How Sustainable is Your Oasis?: A Review of Water Resources in Middle East Cities

Karim Elgendy

Liwa Date Farm, UAE. Copyrights: Google

Liwa date farms benefit from some of the freshest ground water in the UAE. Copyrights: Google

Those who visit the Middle East and North Africa from more temperate climates are often struck with how hot and dry the region is, and how scarce its rainfall. Some wonder why cities became established here, and how they continue to exist despite the lack of renewable freshwater.

These concerns are not entirely groundless. Yet these cities’ existence is not in any way miraculous: it’s merely an example of what can happen if cities fail to strike a sustainable balance between growth and limited resources.

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Stories of Water Scarcity in Jordan

Hiba Abu Al Rob, Majd Jayyousi, Khaled Abu Ajwa, and Rashed Al Nasa’a

The water situation in Jordan is in need of dramatic changes to ensure positive outcomes in national water resource management. Already nearing crisis levels, it is estimated that any slight change in current levels or quality of water will have a significant effect on agriculture, industry, nutrition, health and ultimately the security of the Kingdom.

This is a story that everyone has heard before. It is a story at the heart of Jordan’s neighborhoods and villages where ramifications are felt every day, affecting the lives of thousands of individuals. Men and women, both young and old, have learned the meaning of water scarcity the hard way, as places and communities they call home have transformed into daily battlegrounds of uncertainty and disappointment. To tell the story of water in Jordan, one would travel far and wide, yet this is an attempt to tell the story through  three tales of struggle, determination, and success in facing one of the biggest challenges this century.

The fields surrounding the village of Al Mughayyir, in northen Jordan, bear witness to the effect of water scarcity which has created a shift in the social pattern of local villages, with many abandoning agriculture and farming and moving to neighboring cities. Photo Copyrights Mohammad Asfour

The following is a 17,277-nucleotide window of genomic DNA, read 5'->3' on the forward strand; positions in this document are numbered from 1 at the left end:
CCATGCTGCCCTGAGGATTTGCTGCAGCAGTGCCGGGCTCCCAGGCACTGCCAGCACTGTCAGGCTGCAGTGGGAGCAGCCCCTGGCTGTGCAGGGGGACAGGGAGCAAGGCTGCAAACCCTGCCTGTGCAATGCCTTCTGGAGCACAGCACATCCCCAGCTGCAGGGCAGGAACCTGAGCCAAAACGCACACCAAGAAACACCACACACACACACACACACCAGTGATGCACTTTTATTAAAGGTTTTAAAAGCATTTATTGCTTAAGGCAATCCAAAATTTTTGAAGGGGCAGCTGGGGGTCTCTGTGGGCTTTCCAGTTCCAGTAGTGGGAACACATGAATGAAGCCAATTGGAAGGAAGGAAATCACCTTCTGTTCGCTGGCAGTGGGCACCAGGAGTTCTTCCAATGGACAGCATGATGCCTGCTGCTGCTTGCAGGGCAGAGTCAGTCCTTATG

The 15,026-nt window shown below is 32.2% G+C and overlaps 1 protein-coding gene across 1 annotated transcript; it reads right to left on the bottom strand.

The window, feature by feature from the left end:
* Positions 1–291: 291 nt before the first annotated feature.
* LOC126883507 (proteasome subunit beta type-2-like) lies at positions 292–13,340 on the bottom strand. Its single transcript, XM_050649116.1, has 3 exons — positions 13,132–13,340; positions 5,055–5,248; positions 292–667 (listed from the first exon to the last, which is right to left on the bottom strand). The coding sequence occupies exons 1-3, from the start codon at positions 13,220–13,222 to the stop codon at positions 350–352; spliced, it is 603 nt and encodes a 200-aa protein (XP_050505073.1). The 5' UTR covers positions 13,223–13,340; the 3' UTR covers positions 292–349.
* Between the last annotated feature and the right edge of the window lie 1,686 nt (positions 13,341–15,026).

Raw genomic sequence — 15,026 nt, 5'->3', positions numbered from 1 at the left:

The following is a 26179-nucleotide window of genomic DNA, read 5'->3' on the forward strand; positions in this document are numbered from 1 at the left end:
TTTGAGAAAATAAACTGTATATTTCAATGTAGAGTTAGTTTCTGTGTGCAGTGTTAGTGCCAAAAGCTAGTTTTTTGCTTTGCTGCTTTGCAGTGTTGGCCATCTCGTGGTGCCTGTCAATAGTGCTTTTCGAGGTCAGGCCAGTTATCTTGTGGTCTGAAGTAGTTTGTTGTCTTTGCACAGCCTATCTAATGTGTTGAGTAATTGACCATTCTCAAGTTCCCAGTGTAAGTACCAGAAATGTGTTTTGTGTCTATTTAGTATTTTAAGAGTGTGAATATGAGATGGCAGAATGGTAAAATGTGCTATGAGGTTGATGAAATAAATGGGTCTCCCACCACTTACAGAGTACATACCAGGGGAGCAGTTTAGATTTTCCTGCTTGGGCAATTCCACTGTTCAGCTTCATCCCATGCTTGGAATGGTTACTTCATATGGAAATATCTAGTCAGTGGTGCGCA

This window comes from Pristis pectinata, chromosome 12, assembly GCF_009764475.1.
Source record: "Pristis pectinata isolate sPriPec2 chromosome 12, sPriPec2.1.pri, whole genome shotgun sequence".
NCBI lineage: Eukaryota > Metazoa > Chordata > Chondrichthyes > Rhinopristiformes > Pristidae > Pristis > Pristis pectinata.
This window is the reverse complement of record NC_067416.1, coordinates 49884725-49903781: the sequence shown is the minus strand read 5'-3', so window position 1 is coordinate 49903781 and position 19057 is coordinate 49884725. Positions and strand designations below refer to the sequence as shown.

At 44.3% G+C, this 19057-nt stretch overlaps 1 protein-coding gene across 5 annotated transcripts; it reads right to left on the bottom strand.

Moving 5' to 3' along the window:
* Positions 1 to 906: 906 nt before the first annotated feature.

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Averting Crisis: Managing Energy Use in Abu Dhabi

Lara El Saad

Recognised as one of the world’s largest oil producers, Abu Dhabi, the capital of the United Arab Emirates, holds 94% of the country’s proven oil reserves and 90% of its natural gas, making it the wealthiest of the seven emirates in the federation. In recent years, and despite the recent economic downturn, Abu Dhabi maintained a steady pace of development that was accompanied with steady increases in energy demand and consumption.

This growth of energy demand and consumption has been as result of a number factors. Prime amongst which is economic growth and the demographic pressures of a growing population. But equally important to these factors are the heavy subsidies on the domestic energy market, which encourages overconsumption, and the heavy subsidies on domestic water use, which play a major factor in the growth of energy use in Abu Dhabi.

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Water Availability and Use in the Middle East

Karim Elgendy

An infographic representing a comparison between residents of different countries around the Arab World in terms of their available renewable water resources and their total water use ( including desalination of sea water and non-renewable ground water).  Total water used in each country is also presented as a percentage of available renewable water resources. The infographic was researched and designed by Karim Elgendy and was based on raw data provided by the World Resources Institute. Copyrights for all infographics are reserved for Carboun. No reproduction or republishing of any infographic or part thereof without prior written consent from Carboun.

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